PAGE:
In response to the July 5th beating death by Fullerton Police of 37-year-old Kelly Thomas, a homeless man with schizophrenia, ACLU of Southern California Executive Director Hector Villagra released the following statement:
“While much of what led to Kelly Thomas’ death is still hazy, several things are already crystal clear now.
We are pleased that the FBI will investigate Thomas’ death. Although Orange County District Attorney Tony Rackauckas reportedly has some two dozen investigators working on the case, interviewing up to 100 witnesses, the district attorney has an abysmal track record when it comes to investigating and prosecuting officer-involved deaths.
In 2004, an investigation by the O.C. Weekly found that of 50 officer-involved shootings in the previous five years, not a single one was pursued for prosecution by the D.A.’s office. In 2007, the D.A. cleared two Huntington Beach officers in the shooting death of Ashley McDonald, who was shot 15 times after brandishing a knife.
The bottom line is that the district attorney’s office is simply not the body to conduct an independent investigation. These are prosecutors accustomed to working with police officers and building their cases with the assistance of police officers. A thorough, impartial inquiry requires investigators who are not in daily contact with police; indeed, whose daily work doesn’t require police cooperation.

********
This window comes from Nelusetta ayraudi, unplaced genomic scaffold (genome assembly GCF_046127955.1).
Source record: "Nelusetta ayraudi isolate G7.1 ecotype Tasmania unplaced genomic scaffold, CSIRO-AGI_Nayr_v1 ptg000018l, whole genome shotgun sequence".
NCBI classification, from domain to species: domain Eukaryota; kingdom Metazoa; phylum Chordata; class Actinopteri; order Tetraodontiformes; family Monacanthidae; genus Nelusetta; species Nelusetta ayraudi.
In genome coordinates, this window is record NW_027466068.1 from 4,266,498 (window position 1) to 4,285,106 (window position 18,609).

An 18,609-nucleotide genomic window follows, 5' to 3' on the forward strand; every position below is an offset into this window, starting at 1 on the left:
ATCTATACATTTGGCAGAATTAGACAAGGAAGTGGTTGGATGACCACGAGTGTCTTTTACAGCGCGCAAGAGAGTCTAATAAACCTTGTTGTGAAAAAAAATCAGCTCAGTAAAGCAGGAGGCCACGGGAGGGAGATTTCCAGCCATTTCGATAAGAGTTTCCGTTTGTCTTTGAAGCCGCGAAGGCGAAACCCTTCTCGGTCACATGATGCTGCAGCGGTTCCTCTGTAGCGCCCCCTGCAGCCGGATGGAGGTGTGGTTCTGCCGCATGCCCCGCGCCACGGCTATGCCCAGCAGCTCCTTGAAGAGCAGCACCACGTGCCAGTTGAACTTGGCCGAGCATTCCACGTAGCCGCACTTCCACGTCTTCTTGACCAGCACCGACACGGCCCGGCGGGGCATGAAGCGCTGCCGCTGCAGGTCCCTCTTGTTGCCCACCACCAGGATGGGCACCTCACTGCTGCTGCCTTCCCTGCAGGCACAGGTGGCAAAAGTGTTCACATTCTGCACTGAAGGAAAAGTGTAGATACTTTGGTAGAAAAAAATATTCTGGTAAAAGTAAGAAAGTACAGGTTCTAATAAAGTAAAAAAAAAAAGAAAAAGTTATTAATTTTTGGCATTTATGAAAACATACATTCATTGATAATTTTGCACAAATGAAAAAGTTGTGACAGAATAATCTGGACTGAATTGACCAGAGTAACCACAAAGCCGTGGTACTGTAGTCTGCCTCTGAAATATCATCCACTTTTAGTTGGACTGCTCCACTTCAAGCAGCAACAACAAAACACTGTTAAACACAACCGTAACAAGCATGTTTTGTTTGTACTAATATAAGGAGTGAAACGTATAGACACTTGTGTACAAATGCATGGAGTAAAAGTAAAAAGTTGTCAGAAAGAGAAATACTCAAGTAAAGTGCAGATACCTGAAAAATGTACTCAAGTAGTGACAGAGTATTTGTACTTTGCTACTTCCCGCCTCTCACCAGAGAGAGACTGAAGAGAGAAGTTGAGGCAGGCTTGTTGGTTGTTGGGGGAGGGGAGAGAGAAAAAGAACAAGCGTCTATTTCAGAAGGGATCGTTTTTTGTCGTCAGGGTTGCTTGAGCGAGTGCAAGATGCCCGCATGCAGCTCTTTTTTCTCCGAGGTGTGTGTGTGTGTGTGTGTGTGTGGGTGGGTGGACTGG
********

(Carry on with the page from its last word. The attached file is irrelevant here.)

We call on Fullerton Police and the district attorney’s office to release a full accounting of what took place, including the release of additional videos from the bus depot showing the beating. The district attorney’s office has said those videos may present a different picture of the incident; we won’t know until they’re shared with the public.
The incident also spotlights the complete lack in Orange County of government services for the mentally ill and chronically homeless populations. Without such services, tragic incidents like this will continue to occur, as police officers, improperly trained in identifying people with mental illness or de-escalating encounters with them, are called upon to respond to homeless individuals with untreated illnesses."
A previous version of this page mistakenly referred to an investigation conducted by the LA Weekly. The investigation was in fact conducted by the O.C. Weekly. We regret the error.